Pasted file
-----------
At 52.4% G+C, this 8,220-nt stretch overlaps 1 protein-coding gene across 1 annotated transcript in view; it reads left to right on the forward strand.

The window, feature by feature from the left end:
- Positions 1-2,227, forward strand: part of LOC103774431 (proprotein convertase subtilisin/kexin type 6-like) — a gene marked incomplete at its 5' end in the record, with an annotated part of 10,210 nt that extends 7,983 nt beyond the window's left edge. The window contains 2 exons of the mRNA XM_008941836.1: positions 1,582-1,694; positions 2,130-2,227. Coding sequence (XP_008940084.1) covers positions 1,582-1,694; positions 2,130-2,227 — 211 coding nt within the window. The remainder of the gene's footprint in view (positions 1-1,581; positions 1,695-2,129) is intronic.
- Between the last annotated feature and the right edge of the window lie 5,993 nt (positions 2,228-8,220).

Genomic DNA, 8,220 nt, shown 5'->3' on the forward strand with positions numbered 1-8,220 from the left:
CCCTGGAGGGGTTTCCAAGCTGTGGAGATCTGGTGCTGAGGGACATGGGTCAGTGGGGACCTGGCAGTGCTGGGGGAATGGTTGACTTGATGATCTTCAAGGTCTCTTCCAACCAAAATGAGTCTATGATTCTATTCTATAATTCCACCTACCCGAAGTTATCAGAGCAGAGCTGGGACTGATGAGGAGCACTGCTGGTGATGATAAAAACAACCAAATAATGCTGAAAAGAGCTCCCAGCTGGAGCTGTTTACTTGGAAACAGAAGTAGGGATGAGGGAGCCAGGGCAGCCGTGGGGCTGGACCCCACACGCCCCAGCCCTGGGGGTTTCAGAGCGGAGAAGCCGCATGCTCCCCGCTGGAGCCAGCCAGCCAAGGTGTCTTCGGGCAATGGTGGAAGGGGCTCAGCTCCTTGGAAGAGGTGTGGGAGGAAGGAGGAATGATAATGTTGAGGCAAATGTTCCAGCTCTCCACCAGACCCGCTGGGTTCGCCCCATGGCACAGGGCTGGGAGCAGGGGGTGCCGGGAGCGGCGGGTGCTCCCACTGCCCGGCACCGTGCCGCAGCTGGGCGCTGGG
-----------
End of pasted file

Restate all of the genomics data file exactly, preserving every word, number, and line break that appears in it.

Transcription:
At 52.4% G+C, this 8,220-nt stretch overlaps 1 protein-coding gene across 1 annotated transcript in view; it reads left to right on the forward strand.

The window, feature by feature from the left end:
- Positions 1-2,227, forward strand: part of LOC103774431 (proprotein convertase subtilisin/kexin type 6-like) — a gene marked incomplete at its 5' end in the record, with an annotated part of 10,210 nt that extends 7,983 nt beyond the window's left edge. The window contains 2 exons of the mRNA XM_008941836.1: positions 1,582-1,694; positions 2,130-2,227. Coding sequence (XP_008940084.1) covers positions 1,582-1,694; positions 2,130-2,227 — 211 coding nt within the window. The remainder of the gene's footprint in view (positions 1-1,581; positions 1,695-2,129) is intronic.
- Between the last annotated feature and the right edge of the window lie 5,993 nt (positions 2,228-8,220).

Genomic DNA, 8,220 nt, shown 5'->3' on the forward strand with positions numbered 1-8,220 from the left:
CCCTGGAGGGGTTTCCAAGCTGTGGAGATCTGGTGCTGAGGGACATGGGTCAGTGGGGACCTGGCAGTGCTGGGGGAATGGTTGACTTGATGATCTTCAAGGTCTCTTCCAACCAAAATGAGTCTATGATTCTATTCTATAATTCCACCTACCCGAAGTTATCAGAGCAGAGCTGGGACTGATGAGGAGCACTGCTGGTGATGATAAAAACAACCAAATAATGCTGAAAAGAGCTCCCAGCTGGAGCTGTTTACTTGGAAACAGAAGTAGGGATGAGGGAGCCAGGGCAGCCGTGGGGCTGGACCCCACACGCCCCAGCCCTGGGGGTTTCAGAGCGGAGAAGCCGCATGCTCCCCGCTGGAGCCAGCCAGCCAAGGTGTCTTCGGGCAATGGTGGAAGGGGCTCAGCTCCTTGGAAGAGGTGTGGGAGGAAGGAGGAATGATAATGTTGAGGCAAATGTTCCAGCTCTCCACCAGACCCGCTGGGTTCGCCCCATGGCACAGGGCTGGGAGCAGGGGGTGCCGGGAGCGGCGGGTGCTCCCACTGCCCGGCACCGTGCCGCAGCTGGGCGCTGGG